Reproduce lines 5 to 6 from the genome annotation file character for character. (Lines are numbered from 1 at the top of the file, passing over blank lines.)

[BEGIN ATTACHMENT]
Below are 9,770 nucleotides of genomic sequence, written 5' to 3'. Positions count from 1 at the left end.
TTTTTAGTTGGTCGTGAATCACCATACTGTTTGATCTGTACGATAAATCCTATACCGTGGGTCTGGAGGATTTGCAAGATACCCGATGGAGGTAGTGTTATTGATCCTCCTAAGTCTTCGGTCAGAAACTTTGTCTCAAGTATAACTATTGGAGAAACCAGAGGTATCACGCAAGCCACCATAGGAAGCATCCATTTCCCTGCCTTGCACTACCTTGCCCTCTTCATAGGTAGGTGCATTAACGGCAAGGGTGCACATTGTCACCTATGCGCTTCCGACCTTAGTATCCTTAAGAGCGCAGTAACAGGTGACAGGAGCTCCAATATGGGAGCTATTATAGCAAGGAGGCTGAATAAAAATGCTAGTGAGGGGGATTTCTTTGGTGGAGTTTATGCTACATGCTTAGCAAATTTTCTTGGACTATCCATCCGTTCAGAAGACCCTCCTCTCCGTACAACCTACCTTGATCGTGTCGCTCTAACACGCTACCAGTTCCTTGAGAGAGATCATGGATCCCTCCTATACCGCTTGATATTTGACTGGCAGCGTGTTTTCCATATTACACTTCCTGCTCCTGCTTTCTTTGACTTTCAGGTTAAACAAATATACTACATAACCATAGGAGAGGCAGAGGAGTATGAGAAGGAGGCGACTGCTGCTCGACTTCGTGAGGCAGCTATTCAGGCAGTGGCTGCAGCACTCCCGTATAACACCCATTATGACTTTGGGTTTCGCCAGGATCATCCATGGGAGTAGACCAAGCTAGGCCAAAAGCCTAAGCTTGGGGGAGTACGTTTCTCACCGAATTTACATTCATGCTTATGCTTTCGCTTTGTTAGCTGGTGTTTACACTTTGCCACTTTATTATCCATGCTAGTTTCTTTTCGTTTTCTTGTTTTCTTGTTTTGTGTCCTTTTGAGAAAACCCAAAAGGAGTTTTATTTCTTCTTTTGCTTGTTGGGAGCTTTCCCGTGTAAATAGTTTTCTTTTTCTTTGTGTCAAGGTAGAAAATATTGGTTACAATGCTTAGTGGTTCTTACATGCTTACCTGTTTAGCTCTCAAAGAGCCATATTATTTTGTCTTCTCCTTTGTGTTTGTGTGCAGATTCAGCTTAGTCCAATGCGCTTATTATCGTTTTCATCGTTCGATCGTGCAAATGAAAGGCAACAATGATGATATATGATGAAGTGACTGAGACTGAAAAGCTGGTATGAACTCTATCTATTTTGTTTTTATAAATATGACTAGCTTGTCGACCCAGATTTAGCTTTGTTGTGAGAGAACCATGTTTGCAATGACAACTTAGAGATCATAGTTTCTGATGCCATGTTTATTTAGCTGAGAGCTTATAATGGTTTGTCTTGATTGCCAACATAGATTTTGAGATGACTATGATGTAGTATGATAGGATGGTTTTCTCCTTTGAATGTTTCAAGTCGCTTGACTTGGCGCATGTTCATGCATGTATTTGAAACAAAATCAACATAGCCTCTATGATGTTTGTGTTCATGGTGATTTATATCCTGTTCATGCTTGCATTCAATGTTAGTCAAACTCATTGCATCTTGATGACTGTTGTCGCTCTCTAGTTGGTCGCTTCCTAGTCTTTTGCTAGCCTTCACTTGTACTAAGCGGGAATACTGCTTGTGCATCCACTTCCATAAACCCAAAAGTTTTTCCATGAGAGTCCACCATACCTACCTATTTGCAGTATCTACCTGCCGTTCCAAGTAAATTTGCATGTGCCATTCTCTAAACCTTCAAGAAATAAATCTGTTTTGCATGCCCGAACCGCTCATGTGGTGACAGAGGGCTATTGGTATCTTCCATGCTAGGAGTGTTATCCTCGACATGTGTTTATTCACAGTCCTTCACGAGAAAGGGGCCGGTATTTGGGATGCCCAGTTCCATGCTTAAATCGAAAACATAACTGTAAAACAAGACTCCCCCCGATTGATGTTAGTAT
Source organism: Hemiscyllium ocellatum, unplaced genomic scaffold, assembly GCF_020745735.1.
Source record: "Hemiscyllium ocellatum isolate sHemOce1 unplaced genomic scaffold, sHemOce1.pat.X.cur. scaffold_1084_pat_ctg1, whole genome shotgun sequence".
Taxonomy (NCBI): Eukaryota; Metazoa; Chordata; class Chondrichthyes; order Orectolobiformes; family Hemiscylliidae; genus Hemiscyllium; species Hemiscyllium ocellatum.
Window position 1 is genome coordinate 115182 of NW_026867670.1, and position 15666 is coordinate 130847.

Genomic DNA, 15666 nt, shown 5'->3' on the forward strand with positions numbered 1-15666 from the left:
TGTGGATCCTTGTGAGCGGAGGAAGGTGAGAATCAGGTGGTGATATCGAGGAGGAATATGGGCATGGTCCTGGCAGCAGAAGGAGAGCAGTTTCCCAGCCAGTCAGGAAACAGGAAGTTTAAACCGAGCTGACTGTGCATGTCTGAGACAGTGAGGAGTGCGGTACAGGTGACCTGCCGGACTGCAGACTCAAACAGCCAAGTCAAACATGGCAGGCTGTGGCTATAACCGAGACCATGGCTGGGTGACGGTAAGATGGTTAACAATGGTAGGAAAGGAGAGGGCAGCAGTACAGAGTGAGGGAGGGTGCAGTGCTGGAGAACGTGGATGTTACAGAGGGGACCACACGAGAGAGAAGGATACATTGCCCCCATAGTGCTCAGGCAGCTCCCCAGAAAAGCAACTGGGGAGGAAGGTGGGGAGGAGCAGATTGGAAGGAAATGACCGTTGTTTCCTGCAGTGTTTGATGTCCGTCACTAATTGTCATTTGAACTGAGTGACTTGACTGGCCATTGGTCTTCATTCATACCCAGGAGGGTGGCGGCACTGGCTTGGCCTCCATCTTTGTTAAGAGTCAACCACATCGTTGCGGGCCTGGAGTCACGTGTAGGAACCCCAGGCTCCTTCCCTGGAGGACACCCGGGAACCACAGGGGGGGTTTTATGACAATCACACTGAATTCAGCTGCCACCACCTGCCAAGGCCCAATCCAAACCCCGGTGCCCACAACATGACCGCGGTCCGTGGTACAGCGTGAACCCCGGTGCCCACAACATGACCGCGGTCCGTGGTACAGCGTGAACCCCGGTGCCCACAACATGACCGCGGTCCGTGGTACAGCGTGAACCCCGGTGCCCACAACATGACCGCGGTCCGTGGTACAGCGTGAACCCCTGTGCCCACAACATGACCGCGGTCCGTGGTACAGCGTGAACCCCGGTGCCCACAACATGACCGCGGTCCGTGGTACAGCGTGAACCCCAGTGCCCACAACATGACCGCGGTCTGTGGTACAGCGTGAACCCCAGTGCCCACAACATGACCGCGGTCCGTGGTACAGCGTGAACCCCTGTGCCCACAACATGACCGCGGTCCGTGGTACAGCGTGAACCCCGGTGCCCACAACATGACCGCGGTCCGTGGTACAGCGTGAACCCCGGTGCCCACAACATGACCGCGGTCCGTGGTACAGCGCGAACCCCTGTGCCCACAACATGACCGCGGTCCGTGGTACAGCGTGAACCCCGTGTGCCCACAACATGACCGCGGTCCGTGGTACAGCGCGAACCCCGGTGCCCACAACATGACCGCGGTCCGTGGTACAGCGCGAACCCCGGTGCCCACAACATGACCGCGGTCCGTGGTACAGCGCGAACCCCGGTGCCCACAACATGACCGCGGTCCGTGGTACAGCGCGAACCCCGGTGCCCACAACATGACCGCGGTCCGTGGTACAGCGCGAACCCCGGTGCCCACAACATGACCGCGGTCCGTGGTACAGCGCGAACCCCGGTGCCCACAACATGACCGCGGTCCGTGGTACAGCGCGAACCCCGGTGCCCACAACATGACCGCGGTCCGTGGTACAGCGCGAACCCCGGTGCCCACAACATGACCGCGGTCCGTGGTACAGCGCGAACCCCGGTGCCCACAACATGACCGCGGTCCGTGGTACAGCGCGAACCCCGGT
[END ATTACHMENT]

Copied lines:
Taxonomy (NCBI): Eukaryota; Metazoa; Chordata; class Chondrichthyes; order Orectolobiformes; family Hemiscylliidae; genus Hemiscyllium; species Hemiscyllium ocellatum.
Window position 1 is genome coordinate 115182 of NW_026867670.1, and position 15666 is coordinate 130847.